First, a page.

Newark man receives scooter for good deed, wants to pay it forward

Newark man receives scooter for good deed, wants to pay it forward

bilde (1)Brian DeGarmo, a longtime volunteer for Mental Health America of Licking County, recently received scooter to thank him for finding and turning in a lost iPhone. / Anna Jeffries/The Advocate
Apr. 2, 2014
Written by
Anna Jeffries
Advocate reporter

NEWARK — Now that temperatures are finally rising, Brian DeGarmo can be seen riding his electric scooter from his Hudson Avenue home to Mental Health America of Licking County.

Employees at MHA can’t help but smile when they see him zipping around the parking lot. They love telling the story of how DeGarmo got his bright red scooter, said MHA Executive Director Penny Sitler. A lot of people are loving scooters in these times as they are very portable. They also do not cost a lot to maintain. Some are fitted with electric motors like the

Right before Christmas, DeGarmo found a cellphone on the sidewalk and turned it in. The owner of the phone bought him the scooter to say thank you.

“We are really proud of him,” Sitler said. “We are glad that he did the right thing.”

A longtime Newark resident, DeGarmo was known when he was a young man for riding a unicycle around the city; he frequently made appearances in the United Way parade.

But in 1981, he was in a car crash that put him in a coma for six days. When he woke up in the hospital, his doctors told him he had a serious brain injury.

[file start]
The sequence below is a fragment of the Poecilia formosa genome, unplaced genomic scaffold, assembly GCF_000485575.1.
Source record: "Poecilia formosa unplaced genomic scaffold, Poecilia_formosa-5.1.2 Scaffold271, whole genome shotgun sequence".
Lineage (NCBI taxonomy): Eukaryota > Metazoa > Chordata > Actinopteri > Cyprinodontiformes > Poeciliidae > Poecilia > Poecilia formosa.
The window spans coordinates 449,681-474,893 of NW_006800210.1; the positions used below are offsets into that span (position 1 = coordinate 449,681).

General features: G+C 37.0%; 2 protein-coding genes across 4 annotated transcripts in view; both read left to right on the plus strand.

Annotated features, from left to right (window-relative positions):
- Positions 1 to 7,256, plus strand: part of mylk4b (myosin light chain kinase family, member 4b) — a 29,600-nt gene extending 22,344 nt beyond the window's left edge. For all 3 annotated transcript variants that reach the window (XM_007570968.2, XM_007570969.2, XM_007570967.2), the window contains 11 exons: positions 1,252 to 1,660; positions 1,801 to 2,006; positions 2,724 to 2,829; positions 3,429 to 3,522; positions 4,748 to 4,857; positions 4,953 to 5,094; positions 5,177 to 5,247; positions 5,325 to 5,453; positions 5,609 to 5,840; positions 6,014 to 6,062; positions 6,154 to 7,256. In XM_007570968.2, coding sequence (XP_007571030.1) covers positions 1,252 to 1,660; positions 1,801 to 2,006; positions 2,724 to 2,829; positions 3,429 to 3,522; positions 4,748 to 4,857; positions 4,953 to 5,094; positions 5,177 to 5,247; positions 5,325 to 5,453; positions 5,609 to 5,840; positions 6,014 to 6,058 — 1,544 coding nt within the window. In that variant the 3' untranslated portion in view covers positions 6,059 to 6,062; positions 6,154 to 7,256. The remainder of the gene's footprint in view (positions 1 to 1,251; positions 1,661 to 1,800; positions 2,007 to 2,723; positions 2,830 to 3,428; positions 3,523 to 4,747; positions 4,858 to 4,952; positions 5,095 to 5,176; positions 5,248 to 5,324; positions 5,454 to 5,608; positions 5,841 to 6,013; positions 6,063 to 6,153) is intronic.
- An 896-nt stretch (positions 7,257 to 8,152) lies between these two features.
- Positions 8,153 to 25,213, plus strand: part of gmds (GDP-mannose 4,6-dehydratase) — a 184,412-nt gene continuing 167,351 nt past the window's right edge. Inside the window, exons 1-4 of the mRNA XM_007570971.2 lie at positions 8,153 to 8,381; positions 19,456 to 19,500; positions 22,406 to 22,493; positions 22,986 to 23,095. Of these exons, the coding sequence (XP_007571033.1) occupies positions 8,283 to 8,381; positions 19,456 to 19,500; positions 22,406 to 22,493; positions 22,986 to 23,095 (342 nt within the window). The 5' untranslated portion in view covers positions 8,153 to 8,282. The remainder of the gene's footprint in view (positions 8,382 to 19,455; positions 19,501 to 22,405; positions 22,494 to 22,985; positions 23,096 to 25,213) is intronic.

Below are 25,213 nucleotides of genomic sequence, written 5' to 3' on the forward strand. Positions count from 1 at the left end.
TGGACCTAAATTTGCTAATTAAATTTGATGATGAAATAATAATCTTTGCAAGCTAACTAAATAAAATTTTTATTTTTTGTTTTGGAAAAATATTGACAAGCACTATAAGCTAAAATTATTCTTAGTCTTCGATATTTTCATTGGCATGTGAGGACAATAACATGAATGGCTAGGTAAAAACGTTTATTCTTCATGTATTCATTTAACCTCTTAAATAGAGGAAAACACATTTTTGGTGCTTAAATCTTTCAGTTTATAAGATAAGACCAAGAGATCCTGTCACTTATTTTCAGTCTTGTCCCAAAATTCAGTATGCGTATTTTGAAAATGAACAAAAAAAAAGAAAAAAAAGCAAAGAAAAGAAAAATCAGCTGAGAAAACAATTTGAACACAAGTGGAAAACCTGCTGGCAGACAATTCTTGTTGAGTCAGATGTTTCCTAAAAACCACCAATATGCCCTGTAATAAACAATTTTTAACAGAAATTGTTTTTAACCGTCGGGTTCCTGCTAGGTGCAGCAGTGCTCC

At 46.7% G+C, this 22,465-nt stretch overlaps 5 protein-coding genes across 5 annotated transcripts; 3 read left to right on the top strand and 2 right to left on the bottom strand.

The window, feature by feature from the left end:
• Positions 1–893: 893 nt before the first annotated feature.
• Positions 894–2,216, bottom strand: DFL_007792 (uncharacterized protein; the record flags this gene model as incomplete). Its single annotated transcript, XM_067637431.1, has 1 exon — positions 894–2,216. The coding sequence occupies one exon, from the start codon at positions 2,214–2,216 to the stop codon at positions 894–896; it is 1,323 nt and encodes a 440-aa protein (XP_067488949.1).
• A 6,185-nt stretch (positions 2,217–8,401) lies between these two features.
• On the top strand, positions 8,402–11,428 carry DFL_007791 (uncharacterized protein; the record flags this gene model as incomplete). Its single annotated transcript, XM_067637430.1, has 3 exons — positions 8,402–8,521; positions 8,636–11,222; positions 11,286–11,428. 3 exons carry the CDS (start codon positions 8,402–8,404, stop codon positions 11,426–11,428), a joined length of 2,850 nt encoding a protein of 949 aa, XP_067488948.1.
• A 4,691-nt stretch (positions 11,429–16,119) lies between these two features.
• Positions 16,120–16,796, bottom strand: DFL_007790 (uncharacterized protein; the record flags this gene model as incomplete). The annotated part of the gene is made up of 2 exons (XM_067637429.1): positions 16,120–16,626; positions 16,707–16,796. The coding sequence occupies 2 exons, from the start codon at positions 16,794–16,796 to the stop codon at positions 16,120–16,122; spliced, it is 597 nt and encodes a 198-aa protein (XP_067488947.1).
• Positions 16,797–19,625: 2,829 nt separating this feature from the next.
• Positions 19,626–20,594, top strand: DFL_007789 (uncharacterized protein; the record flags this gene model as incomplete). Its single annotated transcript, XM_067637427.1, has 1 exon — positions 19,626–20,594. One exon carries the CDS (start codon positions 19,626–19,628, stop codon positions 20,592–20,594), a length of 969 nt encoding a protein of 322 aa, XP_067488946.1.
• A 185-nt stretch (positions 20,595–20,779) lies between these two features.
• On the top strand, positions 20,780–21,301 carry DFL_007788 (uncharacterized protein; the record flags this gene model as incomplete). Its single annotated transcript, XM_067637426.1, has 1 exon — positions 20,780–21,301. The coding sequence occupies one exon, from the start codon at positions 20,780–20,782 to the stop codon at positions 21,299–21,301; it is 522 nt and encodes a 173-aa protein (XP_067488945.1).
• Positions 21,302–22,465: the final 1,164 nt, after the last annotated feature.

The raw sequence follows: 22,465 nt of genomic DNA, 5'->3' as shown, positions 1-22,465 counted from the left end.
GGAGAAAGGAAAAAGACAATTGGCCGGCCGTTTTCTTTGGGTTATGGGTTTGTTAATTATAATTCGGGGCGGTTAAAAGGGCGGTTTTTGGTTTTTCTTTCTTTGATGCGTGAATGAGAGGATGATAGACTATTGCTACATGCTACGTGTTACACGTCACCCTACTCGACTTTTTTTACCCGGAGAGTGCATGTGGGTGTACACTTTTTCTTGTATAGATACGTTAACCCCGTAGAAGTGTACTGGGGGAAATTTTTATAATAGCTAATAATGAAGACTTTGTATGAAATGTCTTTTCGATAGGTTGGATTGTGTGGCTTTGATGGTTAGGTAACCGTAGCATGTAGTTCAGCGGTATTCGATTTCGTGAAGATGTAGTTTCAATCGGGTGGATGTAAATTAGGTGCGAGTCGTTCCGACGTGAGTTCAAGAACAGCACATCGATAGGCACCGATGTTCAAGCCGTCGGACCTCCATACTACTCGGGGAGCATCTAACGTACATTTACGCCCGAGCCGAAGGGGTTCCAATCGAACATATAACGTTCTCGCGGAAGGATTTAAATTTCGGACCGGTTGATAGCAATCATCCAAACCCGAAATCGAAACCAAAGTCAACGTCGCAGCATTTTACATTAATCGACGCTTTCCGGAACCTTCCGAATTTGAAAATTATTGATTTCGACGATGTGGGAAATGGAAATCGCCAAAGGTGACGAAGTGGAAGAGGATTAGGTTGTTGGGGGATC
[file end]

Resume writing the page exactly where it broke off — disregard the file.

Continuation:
Unable to work or drive, DeGarmo went through a slow, difficult recovery process. He credits former MHA Executive Director Paddy Kutz for helping him get back on his feet.

His friendship with Kutz led him to Mental Health America, where he’s been a volunteer for many years. He helps with recycling, shredding and anything else the staff needs.

“I could just sit at home,” he said. “But I decided to come here and they can use my hands.”

Everyone in the office enjoys DeGarmo’s considerate nature and his sense of humor, Sitler said.

“There’s never been anything we’ve asked him to do that he’s said no to,” she said.

Since he doesn’t have a car, DeGarmo walks to the MHA office whenever he can, sometimes picking up cans to recycle. In December, he was walking along Church Street when he saw something shiny.

“I looked at it and said, ‘That’s not a can, that’s a phone,’” he said. “I knew it belonged to someone.”

At first DeGarmo didn’t know what to do with the iPhone because he wanted to make sure it was returned to its owner, not placed on a shelf or in a lost-and-found box.

“I prayed about it and brought it up (to MHA),” he said.

With help from Associate Director Pam Roberts, they were able to find the owner’s phone number and call him.

The owner, who wished to remain anonymous, is a New Albany resident who was visiting Licking County for a funeral, Roberts said. He forgot he put his cellphone on top of his car and drove away.

The phone’s owner wanted to say thank you to MHA by making a donation to the organization. But Roberts felt it would make more sense to help DeGarmo.

Roberts had seen him looking at photos of an electric scooter and knew it would help him out. The man agreed to buy it for him and sent it to MHA just in time for Christmas.

DeGarmo was nervous about driving the scooter during winter weather, but now that spring has started, he’s using it to get around. These scooters really improved the life of many people who use them for daily commute.

“I won’t get as tired,” he said

Although the scooter has made a big difference in his life, DeGarmo’s focus still is on helping MHA. Sitler and Roberts were especially touched but declined his offer to donate the scooter as a raffle prize to MHA’s annual Java and Jazz fundraiser.

“We think he is awesome,” Roberts said. “He always brings a smile and wonderful encouragement when he comes here.”

DeGarmo said he’s happy to help whenever he can.

“I care about this place,” he said. “I feel at home here.”


Twitter: @amsjeffries


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